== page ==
A floating solar power station is due to be tested in Kolkata, India. An expert team is currently working on the prototype which is funded by the Indian Ministry of New and Renewable Energy.
The project is scheduled to be installed in a pond in Victoria Memorial in the city of Kolkata in India.
A demonstration project involving the installation of a floating solar power station is currently under development by a team led by SP Gon Choudhury, Director at Development Consultants Private Limited (DCL Group) and Vice Chairman at Calcutta Institute of Technology. The prototype involves solar panels and other components that are fitted onto a platform with hollow plastic or tin drums that enable it to float on water. The prototype is said to be able to generate 10 kW of power and will occupy 100 square meters. The project is expected to be commissioned by 2014.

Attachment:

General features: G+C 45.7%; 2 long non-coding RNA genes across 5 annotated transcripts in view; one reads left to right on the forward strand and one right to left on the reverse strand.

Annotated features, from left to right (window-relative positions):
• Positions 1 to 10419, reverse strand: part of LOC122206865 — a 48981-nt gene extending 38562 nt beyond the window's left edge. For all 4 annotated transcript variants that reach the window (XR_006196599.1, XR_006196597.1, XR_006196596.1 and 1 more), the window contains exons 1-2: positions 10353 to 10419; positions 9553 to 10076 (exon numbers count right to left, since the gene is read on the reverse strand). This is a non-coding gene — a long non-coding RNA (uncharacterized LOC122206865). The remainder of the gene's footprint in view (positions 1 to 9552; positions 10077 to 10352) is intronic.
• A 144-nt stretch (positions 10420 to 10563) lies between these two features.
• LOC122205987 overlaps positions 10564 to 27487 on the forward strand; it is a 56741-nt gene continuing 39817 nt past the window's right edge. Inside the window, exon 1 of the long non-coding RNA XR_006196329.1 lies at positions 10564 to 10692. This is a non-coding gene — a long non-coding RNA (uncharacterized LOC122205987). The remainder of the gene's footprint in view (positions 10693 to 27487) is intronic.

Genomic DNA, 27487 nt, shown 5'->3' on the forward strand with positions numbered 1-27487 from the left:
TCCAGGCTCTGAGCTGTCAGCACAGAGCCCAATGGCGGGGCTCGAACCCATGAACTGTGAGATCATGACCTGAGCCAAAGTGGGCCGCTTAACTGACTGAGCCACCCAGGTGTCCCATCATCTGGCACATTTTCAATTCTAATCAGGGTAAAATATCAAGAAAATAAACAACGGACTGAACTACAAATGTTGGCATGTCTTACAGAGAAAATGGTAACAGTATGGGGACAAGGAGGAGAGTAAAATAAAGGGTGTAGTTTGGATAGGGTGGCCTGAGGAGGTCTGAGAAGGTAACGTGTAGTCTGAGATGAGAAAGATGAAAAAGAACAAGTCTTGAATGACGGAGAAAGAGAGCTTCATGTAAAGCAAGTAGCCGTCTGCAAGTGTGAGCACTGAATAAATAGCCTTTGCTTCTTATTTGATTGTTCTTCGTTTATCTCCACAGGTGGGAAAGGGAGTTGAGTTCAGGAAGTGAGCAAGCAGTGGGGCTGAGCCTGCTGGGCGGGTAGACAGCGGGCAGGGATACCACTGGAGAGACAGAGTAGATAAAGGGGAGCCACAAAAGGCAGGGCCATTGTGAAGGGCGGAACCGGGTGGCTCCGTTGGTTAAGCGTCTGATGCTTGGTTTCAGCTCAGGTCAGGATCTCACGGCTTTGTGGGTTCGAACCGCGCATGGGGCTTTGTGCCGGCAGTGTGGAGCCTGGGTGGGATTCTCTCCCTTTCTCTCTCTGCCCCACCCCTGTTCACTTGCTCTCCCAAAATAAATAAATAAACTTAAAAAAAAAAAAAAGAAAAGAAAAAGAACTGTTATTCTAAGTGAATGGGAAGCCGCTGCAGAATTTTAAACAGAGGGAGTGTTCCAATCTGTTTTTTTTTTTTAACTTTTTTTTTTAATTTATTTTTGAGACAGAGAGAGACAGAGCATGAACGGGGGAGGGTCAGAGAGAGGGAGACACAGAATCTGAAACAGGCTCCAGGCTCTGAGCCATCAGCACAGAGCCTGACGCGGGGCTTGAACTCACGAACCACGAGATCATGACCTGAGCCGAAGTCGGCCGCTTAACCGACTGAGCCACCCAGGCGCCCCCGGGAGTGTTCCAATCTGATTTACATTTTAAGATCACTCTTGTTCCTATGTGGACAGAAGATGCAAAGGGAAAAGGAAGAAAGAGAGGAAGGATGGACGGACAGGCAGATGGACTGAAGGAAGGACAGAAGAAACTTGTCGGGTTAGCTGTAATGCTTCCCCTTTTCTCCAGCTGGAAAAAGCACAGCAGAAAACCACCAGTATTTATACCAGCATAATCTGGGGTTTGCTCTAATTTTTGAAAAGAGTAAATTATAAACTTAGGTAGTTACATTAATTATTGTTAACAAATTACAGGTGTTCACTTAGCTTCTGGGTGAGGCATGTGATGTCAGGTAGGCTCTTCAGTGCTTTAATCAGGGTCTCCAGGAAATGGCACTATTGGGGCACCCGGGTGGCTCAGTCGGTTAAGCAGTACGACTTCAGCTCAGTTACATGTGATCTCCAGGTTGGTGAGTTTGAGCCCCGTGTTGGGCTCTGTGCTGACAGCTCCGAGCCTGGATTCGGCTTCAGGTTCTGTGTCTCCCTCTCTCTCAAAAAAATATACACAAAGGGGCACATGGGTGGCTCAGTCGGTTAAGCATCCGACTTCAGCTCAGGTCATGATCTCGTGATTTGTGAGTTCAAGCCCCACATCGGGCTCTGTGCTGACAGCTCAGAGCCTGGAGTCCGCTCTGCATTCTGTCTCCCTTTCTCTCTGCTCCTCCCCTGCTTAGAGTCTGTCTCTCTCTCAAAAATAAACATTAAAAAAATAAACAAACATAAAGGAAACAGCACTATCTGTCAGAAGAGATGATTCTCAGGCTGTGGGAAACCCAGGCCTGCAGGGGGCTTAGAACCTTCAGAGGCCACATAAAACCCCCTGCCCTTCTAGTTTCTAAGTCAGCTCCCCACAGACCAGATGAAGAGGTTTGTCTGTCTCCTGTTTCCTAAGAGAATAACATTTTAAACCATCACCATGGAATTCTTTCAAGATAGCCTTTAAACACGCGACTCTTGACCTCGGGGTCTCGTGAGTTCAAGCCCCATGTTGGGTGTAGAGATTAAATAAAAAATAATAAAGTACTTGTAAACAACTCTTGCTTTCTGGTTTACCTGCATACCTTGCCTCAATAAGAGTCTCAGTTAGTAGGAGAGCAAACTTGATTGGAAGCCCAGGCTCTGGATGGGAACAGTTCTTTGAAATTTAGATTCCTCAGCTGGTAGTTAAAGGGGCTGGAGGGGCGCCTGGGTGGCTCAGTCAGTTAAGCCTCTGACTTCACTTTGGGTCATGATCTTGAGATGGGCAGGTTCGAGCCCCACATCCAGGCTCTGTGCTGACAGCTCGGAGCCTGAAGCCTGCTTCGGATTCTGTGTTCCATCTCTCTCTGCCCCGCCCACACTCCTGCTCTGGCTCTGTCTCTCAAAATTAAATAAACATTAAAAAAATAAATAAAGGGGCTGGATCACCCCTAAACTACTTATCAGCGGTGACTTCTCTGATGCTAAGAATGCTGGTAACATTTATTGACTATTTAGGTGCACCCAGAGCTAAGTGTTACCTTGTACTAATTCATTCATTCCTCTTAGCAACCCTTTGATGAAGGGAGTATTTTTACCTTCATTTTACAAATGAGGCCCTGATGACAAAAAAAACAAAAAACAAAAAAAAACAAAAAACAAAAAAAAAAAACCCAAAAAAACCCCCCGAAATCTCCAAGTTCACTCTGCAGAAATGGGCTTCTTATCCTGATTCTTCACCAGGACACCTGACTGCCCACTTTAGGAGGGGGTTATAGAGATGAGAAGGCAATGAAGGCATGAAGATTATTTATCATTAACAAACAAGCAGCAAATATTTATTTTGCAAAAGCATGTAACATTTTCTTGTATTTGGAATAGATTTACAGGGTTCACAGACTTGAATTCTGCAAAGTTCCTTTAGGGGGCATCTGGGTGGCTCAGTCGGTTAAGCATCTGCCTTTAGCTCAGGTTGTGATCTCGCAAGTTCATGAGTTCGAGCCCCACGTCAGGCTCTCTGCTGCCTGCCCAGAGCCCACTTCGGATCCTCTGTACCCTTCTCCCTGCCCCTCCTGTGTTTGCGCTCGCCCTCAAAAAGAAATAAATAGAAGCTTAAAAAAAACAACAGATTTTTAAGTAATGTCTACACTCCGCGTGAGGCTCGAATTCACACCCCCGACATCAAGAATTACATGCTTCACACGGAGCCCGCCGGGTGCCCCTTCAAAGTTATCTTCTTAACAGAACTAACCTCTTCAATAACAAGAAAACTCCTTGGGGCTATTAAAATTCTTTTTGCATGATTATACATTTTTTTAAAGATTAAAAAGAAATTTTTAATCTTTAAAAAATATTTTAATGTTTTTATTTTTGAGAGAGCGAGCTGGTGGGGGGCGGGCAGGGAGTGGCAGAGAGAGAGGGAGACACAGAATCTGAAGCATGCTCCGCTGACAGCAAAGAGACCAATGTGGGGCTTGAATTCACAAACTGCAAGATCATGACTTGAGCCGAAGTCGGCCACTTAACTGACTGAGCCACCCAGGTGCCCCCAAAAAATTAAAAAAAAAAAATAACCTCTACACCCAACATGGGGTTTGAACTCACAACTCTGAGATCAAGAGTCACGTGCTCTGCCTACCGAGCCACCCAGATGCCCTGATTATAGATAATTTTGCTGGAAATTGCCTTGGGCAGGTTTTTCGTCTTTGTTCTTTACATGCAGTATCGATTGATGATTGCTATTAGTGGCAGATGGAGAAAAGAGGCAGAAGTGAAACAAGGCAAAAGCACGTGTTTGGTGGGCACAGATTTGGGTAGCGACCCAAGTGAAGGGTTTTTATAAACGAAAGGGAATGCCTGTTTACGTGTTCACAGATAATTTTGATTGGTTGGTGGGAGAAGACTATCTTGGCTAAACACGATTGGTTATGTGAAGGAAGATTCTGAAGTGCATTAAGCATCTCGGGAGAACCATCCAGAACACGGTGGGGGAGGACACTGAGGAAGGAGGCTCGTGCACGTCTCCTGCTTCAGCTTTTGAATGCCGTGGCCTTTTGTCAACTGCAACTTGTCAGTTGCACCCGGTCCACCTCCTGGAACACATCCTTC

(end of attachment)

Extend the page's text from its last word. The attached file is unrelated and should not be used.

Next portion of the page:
The project is scheduled to be installed in a pond in Victoria Memorial in the city of Kolkata in India. According to the local media “The Hindustan Times”, Choudary stated, “Studies have also shown that if the rear surface of solar panels are kept cooler, then their ability to generate power goes up by 16%. As these solar panels would be floating on water, they are expected to stay cool and hence we can generate more power than those set up on land”.
The floating solar platform is being funded by the Ministry of New and Renewable Energy, and is said to be the first of its kind in India. Choudary hopes to expand the scope of the project beyond the park in Kolkata. “We have written to the Victoria Memorial authorities so that their ponds could be utilised for the project. Requests have also been sent to a few other state government agencies and departments so that the water bodies near Patuli and Science City off the EM Bypass could be utilised,” Choudary added.
Reservoirs and dams of hydroelectric power stations are also attractive spots for the floating solar power generator. “This would not only help conserve water for the dry seasons when power generation goes down because of lack of water but would also help us generate extra power – solar and hydro from a single station,” he added.
Source: PV Magazine